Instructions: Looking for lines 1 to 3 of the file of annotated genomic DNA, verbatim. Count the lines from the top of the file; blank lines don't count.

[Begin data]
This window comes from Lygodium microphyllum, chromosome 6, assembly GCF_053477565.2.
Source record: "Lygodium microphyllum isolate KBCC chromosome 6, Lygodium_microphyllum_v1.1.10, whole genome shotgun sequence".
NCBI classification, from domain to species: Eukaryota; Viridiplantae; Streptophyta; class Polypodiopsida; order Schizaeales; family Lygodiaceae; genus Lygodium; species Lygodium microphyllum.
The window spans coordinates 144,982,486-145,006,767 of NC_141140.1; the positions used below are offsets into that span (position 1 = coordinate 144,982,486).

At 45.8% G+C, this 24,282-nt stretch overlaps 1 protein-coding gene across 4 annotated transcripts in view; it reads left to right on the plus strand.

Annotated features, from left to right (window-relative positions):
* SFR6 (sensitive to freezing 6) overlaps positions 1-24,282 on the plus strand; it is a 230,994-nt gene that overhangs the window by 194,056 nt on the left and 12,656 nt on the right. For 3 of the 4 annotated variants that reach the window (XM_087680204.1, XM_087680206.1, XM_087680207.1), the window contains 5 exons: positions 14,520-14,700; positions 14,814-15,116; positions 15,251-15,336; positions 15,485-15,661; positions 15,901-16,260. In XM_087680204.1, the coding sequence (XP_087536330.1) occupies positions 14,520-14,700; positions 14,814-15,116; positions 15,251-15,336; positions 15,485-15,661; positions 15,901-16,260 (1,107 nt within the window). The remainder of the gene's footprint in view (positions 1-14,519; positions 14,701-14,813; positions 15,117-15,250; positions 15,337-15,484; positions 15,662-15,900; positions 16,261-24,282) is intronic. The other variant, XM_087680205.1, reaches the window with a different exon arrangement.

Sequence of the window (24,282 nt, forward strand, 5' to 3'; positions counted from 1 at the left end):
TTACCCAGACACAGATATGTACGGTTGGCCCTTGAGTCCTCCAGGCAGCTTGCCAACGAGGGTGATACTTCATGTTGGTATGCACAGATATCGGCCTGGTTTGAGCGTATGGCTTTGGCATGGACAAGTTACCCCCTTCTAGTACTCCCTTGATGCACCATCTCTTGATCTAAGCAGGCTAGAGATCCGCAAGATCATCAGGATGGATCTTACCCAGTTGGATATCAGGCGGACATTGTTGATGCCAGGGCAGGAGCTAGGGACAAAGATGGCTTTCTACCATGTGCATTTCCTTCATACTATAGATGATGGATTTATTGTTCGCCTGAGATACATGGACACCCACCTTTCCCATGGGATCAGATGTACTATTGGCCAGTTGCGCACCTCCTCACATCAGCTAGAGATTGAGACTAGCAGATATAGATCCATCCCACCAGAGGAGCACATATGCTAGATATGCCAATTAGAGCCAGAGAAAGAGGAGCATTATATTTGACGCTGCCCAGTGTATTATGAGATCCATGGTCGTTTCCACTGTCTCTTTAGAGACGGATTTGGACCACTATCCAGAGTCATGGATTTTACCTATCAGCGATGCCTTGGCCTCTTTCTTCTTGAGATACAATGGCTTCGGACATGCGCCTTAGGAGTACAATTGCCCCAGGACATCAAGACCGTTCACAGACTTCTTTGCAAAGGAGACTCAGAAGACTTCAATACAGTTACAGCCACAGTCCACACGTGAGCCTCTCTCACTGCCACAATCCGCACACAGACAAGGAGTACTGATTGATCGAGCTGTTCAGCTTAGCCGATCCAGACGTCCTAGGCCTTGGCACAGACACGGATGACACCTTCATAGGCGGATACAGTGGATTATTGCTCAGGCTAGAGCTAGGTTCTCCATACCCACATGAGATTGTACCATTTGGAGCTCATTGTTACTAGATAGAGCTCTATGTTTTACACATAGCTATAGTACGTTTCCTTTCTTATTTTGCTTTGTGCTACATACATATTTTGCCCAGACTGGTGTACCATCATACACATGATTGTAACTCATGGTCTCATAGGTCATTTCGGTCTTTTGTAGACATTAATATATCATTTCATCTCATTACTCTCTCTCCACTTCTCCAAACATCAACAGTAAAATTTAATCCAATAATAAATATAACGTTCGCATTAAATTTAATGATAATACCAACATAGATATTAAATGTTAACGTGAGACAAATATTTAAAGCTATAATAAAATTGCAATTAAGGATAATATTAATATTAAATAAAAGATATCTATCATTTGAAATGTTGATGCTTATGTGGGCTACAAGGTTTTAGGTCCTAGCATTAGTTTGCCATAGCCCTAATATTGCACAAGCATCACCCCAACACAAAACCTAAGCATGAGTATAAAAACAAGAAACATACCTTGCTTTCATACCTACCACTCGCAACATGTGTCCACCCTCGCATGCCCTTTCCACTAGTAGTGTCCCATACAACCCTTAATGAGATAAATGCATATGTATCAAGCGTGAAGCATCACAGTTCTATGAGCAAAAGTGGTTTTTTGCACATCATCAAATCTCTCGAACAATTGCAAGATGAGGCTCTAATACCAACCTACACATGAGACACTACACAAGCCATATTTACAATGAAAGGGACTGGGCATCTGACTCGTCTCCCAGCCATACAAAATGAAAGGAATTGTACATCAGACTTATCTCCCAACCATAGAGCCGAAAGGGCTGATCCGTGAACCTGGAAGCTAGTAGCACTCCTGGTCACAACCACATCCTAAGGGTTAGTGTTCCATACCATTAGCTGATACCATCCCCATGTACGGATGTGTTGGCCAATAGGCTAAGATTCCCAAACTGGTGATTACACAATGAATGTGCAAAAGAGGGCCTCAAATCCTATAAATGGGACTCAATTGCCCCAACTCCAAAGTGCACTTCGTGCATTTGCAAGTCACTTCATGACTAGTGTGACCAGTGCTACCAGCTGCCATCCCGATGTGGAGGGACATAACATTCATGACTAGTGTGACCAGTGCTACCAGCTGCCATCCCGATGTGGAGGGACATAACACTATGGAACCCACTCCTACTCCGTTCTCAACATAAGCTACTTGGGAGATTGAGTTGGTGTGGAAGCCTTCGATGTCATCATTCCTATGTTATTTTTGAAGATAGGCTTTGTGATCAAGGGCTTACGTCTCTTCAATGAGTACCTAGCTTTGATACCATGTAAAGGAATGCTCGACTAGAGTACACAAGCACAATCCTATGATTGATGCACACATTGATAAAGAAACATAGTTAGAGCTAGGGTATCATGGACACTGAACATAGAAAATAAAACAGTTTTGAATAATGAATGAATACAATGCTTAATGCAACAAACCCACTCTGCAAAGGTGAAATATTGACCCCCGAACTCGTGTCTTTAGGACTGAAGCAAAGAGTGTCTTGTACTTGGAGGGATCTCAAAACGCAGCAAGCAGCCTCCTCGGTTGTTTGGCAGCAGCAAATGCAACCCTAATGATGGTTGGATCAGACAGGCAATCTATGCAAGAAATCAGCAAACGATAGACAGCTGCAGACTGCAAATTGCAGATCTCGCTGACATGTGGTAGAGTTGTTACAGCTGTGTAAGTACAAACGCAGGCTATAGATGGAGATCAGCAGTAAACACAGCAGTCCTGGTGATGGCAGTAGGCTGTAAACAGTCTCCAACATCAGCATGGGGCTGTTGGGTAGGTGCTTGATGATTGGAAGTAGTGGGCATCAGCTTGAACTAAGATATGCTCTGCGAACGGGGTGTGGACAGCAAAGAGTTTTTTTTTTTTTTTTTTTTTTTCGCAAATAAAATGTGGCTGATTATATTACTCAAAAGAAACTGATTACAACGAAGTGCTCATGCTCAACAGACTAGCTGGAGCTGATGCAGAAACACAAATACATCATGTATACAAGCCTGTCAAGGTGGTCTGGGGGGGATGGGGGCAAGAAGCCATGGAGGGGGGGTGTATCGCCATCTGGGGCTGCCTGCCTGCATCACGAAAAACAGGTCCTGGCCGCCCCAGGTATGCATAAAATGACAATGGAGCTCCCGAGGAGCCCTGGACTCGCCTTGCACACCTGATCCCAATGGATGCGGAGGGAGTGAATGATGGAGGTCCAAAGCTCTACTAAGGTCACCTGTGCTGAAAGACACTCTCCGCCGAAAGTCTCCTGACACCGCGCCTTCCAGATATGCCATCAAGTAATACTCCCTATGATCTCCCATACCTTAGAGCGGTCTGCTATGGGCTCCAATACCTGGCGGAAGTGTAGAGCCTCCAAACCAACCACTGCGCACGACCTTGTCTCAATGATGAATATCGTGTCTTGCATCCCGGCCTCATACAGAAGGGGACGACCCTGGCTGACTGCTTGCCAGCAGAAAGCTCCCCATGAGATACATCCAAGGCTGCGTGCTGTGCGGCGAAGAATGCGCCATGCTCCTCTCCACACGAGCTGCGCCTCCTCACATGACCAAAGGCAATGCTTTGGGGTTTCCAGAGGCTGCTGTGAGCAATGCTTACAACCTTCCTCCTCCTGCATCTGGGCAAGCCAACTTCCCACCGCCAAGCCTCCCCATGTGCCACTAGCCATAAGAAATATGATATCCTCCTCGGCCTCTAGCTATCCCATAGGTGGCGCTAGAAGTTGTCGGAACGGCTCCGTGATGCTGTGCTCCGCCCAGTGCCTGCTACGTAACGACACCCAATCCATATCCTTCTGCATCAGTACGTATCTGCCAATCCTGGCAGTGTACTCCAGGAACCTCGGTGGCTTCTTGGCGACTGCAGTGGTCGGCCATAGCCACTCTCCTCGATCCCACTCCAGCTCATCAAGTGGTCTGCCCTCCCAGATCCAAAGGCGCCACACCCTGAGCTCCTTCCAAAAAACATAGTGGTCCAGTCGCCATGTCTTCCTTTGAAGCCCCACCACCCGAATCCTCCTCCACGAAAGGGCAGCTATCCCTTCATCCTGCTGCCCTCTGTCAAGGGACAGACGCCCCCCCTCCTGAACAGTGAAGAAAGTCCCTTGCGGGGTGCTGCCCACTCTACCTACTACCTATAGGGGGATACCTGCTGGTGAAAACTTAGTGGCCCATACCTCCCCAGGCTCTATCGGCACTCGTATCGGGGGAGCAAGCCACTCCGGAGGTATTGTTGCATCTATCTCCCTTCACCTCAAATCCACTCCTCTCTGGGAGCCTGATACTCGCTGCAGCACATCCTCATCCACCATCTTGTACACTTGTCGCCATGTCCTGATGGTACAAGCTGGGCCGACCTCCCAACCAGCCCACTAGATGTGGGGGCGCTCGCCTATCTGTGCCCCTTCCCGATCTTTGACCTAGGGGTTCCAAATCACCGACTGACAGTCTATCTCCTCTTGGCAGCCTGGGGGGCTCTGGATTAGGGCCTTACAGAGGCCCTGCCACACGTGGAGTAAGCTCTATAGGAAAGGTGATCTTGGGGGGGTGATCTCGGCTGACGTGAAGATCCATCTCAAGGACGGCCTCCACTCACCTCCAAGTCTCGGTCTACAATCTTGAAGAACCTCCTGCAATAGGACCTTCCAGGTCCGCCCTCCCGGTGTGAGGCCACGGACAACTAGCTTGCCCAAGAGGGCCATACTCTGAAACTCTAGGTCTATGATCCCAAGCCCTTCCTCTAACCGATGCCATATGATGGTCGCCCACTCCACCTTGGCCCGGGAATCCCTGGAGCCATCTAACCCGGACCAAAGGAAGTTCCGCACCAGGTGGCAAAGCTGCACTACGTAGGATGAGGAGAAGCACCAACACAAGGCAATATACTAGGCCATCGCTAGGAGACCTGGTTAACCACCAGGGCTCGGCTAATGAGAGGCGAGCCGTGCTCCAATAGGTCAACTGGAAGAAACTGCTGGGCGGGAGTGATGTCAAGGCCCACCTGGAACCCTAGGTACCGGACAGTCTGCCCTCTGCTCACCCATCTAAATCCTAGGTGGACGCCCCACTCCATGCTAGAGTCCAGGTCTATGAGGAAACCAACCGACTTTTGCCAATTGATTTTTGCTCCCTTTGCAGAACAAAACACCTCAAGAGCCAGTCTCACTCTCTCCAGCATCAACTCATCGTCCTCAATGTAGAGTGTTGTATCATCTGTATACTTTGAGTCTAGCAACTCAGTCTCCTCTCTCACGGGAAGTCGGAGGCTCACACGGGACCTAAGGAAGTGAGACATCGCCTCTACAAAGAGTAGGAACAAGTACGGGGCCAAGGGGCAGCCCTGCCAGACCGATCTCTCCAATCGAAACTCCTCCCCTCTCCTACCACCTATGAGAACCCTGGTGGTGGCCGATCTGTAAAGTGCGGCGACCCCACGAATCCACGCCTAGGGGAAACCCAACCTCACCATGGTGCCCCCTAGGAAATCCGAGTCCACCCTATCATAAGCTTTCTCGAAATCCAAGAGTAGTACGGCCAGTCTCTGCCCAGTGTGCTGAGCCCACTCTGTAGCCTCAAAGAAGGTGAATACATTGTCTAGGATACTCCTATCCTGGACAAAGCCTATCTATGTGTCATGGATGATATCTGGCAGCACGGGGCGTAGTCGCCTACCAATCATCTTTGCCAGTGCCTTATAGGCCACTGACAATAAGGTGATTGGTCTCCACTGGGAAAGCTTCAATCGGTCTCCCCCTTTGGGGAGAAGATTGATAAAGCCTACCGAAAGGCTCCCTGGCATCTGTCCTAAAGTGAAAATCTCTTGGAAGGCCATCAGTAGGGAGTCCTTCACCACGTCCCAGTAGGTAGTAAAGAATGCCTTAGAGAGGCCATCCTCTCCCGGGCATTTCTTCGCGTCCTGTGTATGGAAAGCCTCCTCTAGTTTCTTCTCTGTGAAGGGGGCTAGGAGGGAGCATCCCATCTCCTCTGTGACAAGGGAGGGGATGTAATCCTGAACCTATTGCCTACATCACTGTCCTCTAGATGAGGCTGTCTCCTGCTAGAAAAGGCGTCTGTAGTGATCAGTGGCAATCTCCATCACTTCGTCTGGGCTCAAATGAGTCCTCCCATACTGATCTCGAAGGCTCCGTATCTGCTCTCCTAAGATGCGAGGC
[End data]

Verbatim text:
This window comes from Lygodium microphyllum, chromosome 6, assembly GCF_053477565.2.
Source record: "Lygodium microphyllum isolate KBCC chromosome 6, Lygodium_microphyllum_v1.1.10, whole genome shotgun sequence".
NCBI classification, from domain to species: Eukaryota; Viridiplantae; Streptophyta; class Polypodiopsida; order Schizaeales; family Lygodiaceae; genus Lygodium; species Lygodium microphyllum.